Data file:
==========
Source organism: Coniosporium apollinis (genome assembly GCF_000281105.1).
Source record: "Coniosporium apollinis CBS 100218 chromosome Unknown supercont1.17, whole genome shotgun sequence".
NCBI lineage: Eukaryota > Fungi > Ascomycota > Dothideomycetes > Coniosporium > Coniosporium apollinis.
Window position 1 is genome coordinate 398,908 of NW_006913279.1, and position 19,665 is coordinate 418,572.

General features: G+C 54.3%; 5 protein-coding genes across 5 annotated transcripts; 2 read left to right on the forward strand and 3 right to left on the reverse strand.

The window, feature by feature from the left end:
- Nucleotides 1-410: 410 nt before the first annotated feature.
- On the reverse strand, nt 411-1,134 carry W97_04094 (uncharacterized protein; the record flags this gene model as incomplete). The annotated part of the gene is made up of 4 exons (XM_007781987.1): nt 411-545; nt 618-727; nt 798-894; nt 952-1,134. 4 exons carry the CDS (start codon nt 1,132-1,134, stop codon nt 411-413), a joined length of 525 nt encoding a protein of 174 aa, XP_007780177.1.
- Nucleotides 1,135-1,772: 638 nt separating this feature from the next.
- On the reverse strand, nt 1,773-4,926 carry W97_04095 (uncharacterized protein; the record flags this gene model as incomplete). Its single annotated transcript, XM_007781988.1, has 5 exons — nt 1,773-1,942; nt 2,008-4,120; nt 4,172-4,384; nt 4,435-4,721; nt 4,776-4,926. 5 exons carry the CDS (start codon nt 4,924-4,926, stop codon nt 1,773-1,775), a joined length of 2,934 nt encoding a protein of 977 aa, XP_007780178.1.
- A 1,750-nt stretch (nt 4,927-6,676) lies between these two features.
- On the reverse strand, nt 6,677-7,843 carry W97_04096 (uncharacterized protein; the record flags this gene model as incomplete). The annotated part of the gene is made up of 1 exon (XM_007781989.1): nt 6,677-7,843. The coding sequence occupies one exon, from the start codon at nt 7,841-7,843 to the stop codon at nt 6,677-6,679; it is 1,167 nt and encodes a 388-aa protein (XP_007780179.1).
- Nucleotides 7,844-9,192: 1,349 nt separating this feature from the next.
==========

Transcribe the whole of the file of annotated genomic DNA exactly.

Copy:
Source organism: Coniosporium apollinis (genome assembly GCF_000281105.1).
Source record: "Coniosporium apollinis CBS 100218 chromosome Unknown supercont1.17, whole genome shotgun sequence".
NCBI lineage: Eukaryota > Fungi > Ascomycota > Dothideomycetes > Coniosporium > Coniosporium apollinis.
Window position 1 is genome coordinate 398,908 of NW_006913279.1, and position 19,665 is coordinate 418,572.

General features: G+C 54.3%; 5 protein-coding genes across 5 annotated transcripts; 2 read left to right on the forward strand and 3 right to left on the reverse strand.

The window, feature by feature from the left end:
- Nucleotides 1-410: 410 nt before the first annotated feature.
- On the reverse strand, nt 411-1,134 carry W97_04094 (uncharacterized protein; the record flags this gene model as incomplete). The annotated part of the gene is made up of 4 exons (XM_007781987.1): nt 411-545; nt 618-727; nt 798-894; nt 952-1,134. 4 exons carry the CDS (start codon nt 1,132-1,134, stop codon nt 411-413), a joined length of 525 nt encoding a protein of 174 aa, XP_007780177.1.
- Nucleotides 1,135-1,772: 638 nt separating this feature from the next.
- On the reverse strand, nt 1,773-4,926 carry W97_04095 (uncharacterized protein; the record flags this gene model as incomplete). Its single annotated transcript, XM_007781988.1, has 5 exons — nt 1,773-1,942; nt 2,008-4,120; nt 4,172-4,384; nt 4,435-4,721; nt 4,776-4,926. 5 exons carry the CDS (start codon nt 4,924-4,926, stop codon nt 1,773-1,775), a joined length of 2,934 nt encoding a protein of 977 aa, XP_007780178.1.
- A 1,750-nt stretch (nt 4,927-6,676) lies between these two features.
- On the reverse strand, nt 6,677-7,843 carry W97_04096 (uncharacterized protein; the record flags this gene model as incomplete). The annotated part of the gene is made up of 1 exon (XM_007781989.1): nt 6,677-7,843. The coding sequence occupies one exon, from the start codon at nt 7,841-7,843 to the stop codon at nt 6,677-6,679; it is 1,167 nt and encodes a 388-aa protein (XP_007780179.1).
- Nucleotides 7,844-9,192: 1,349 nt separating this feature from the next.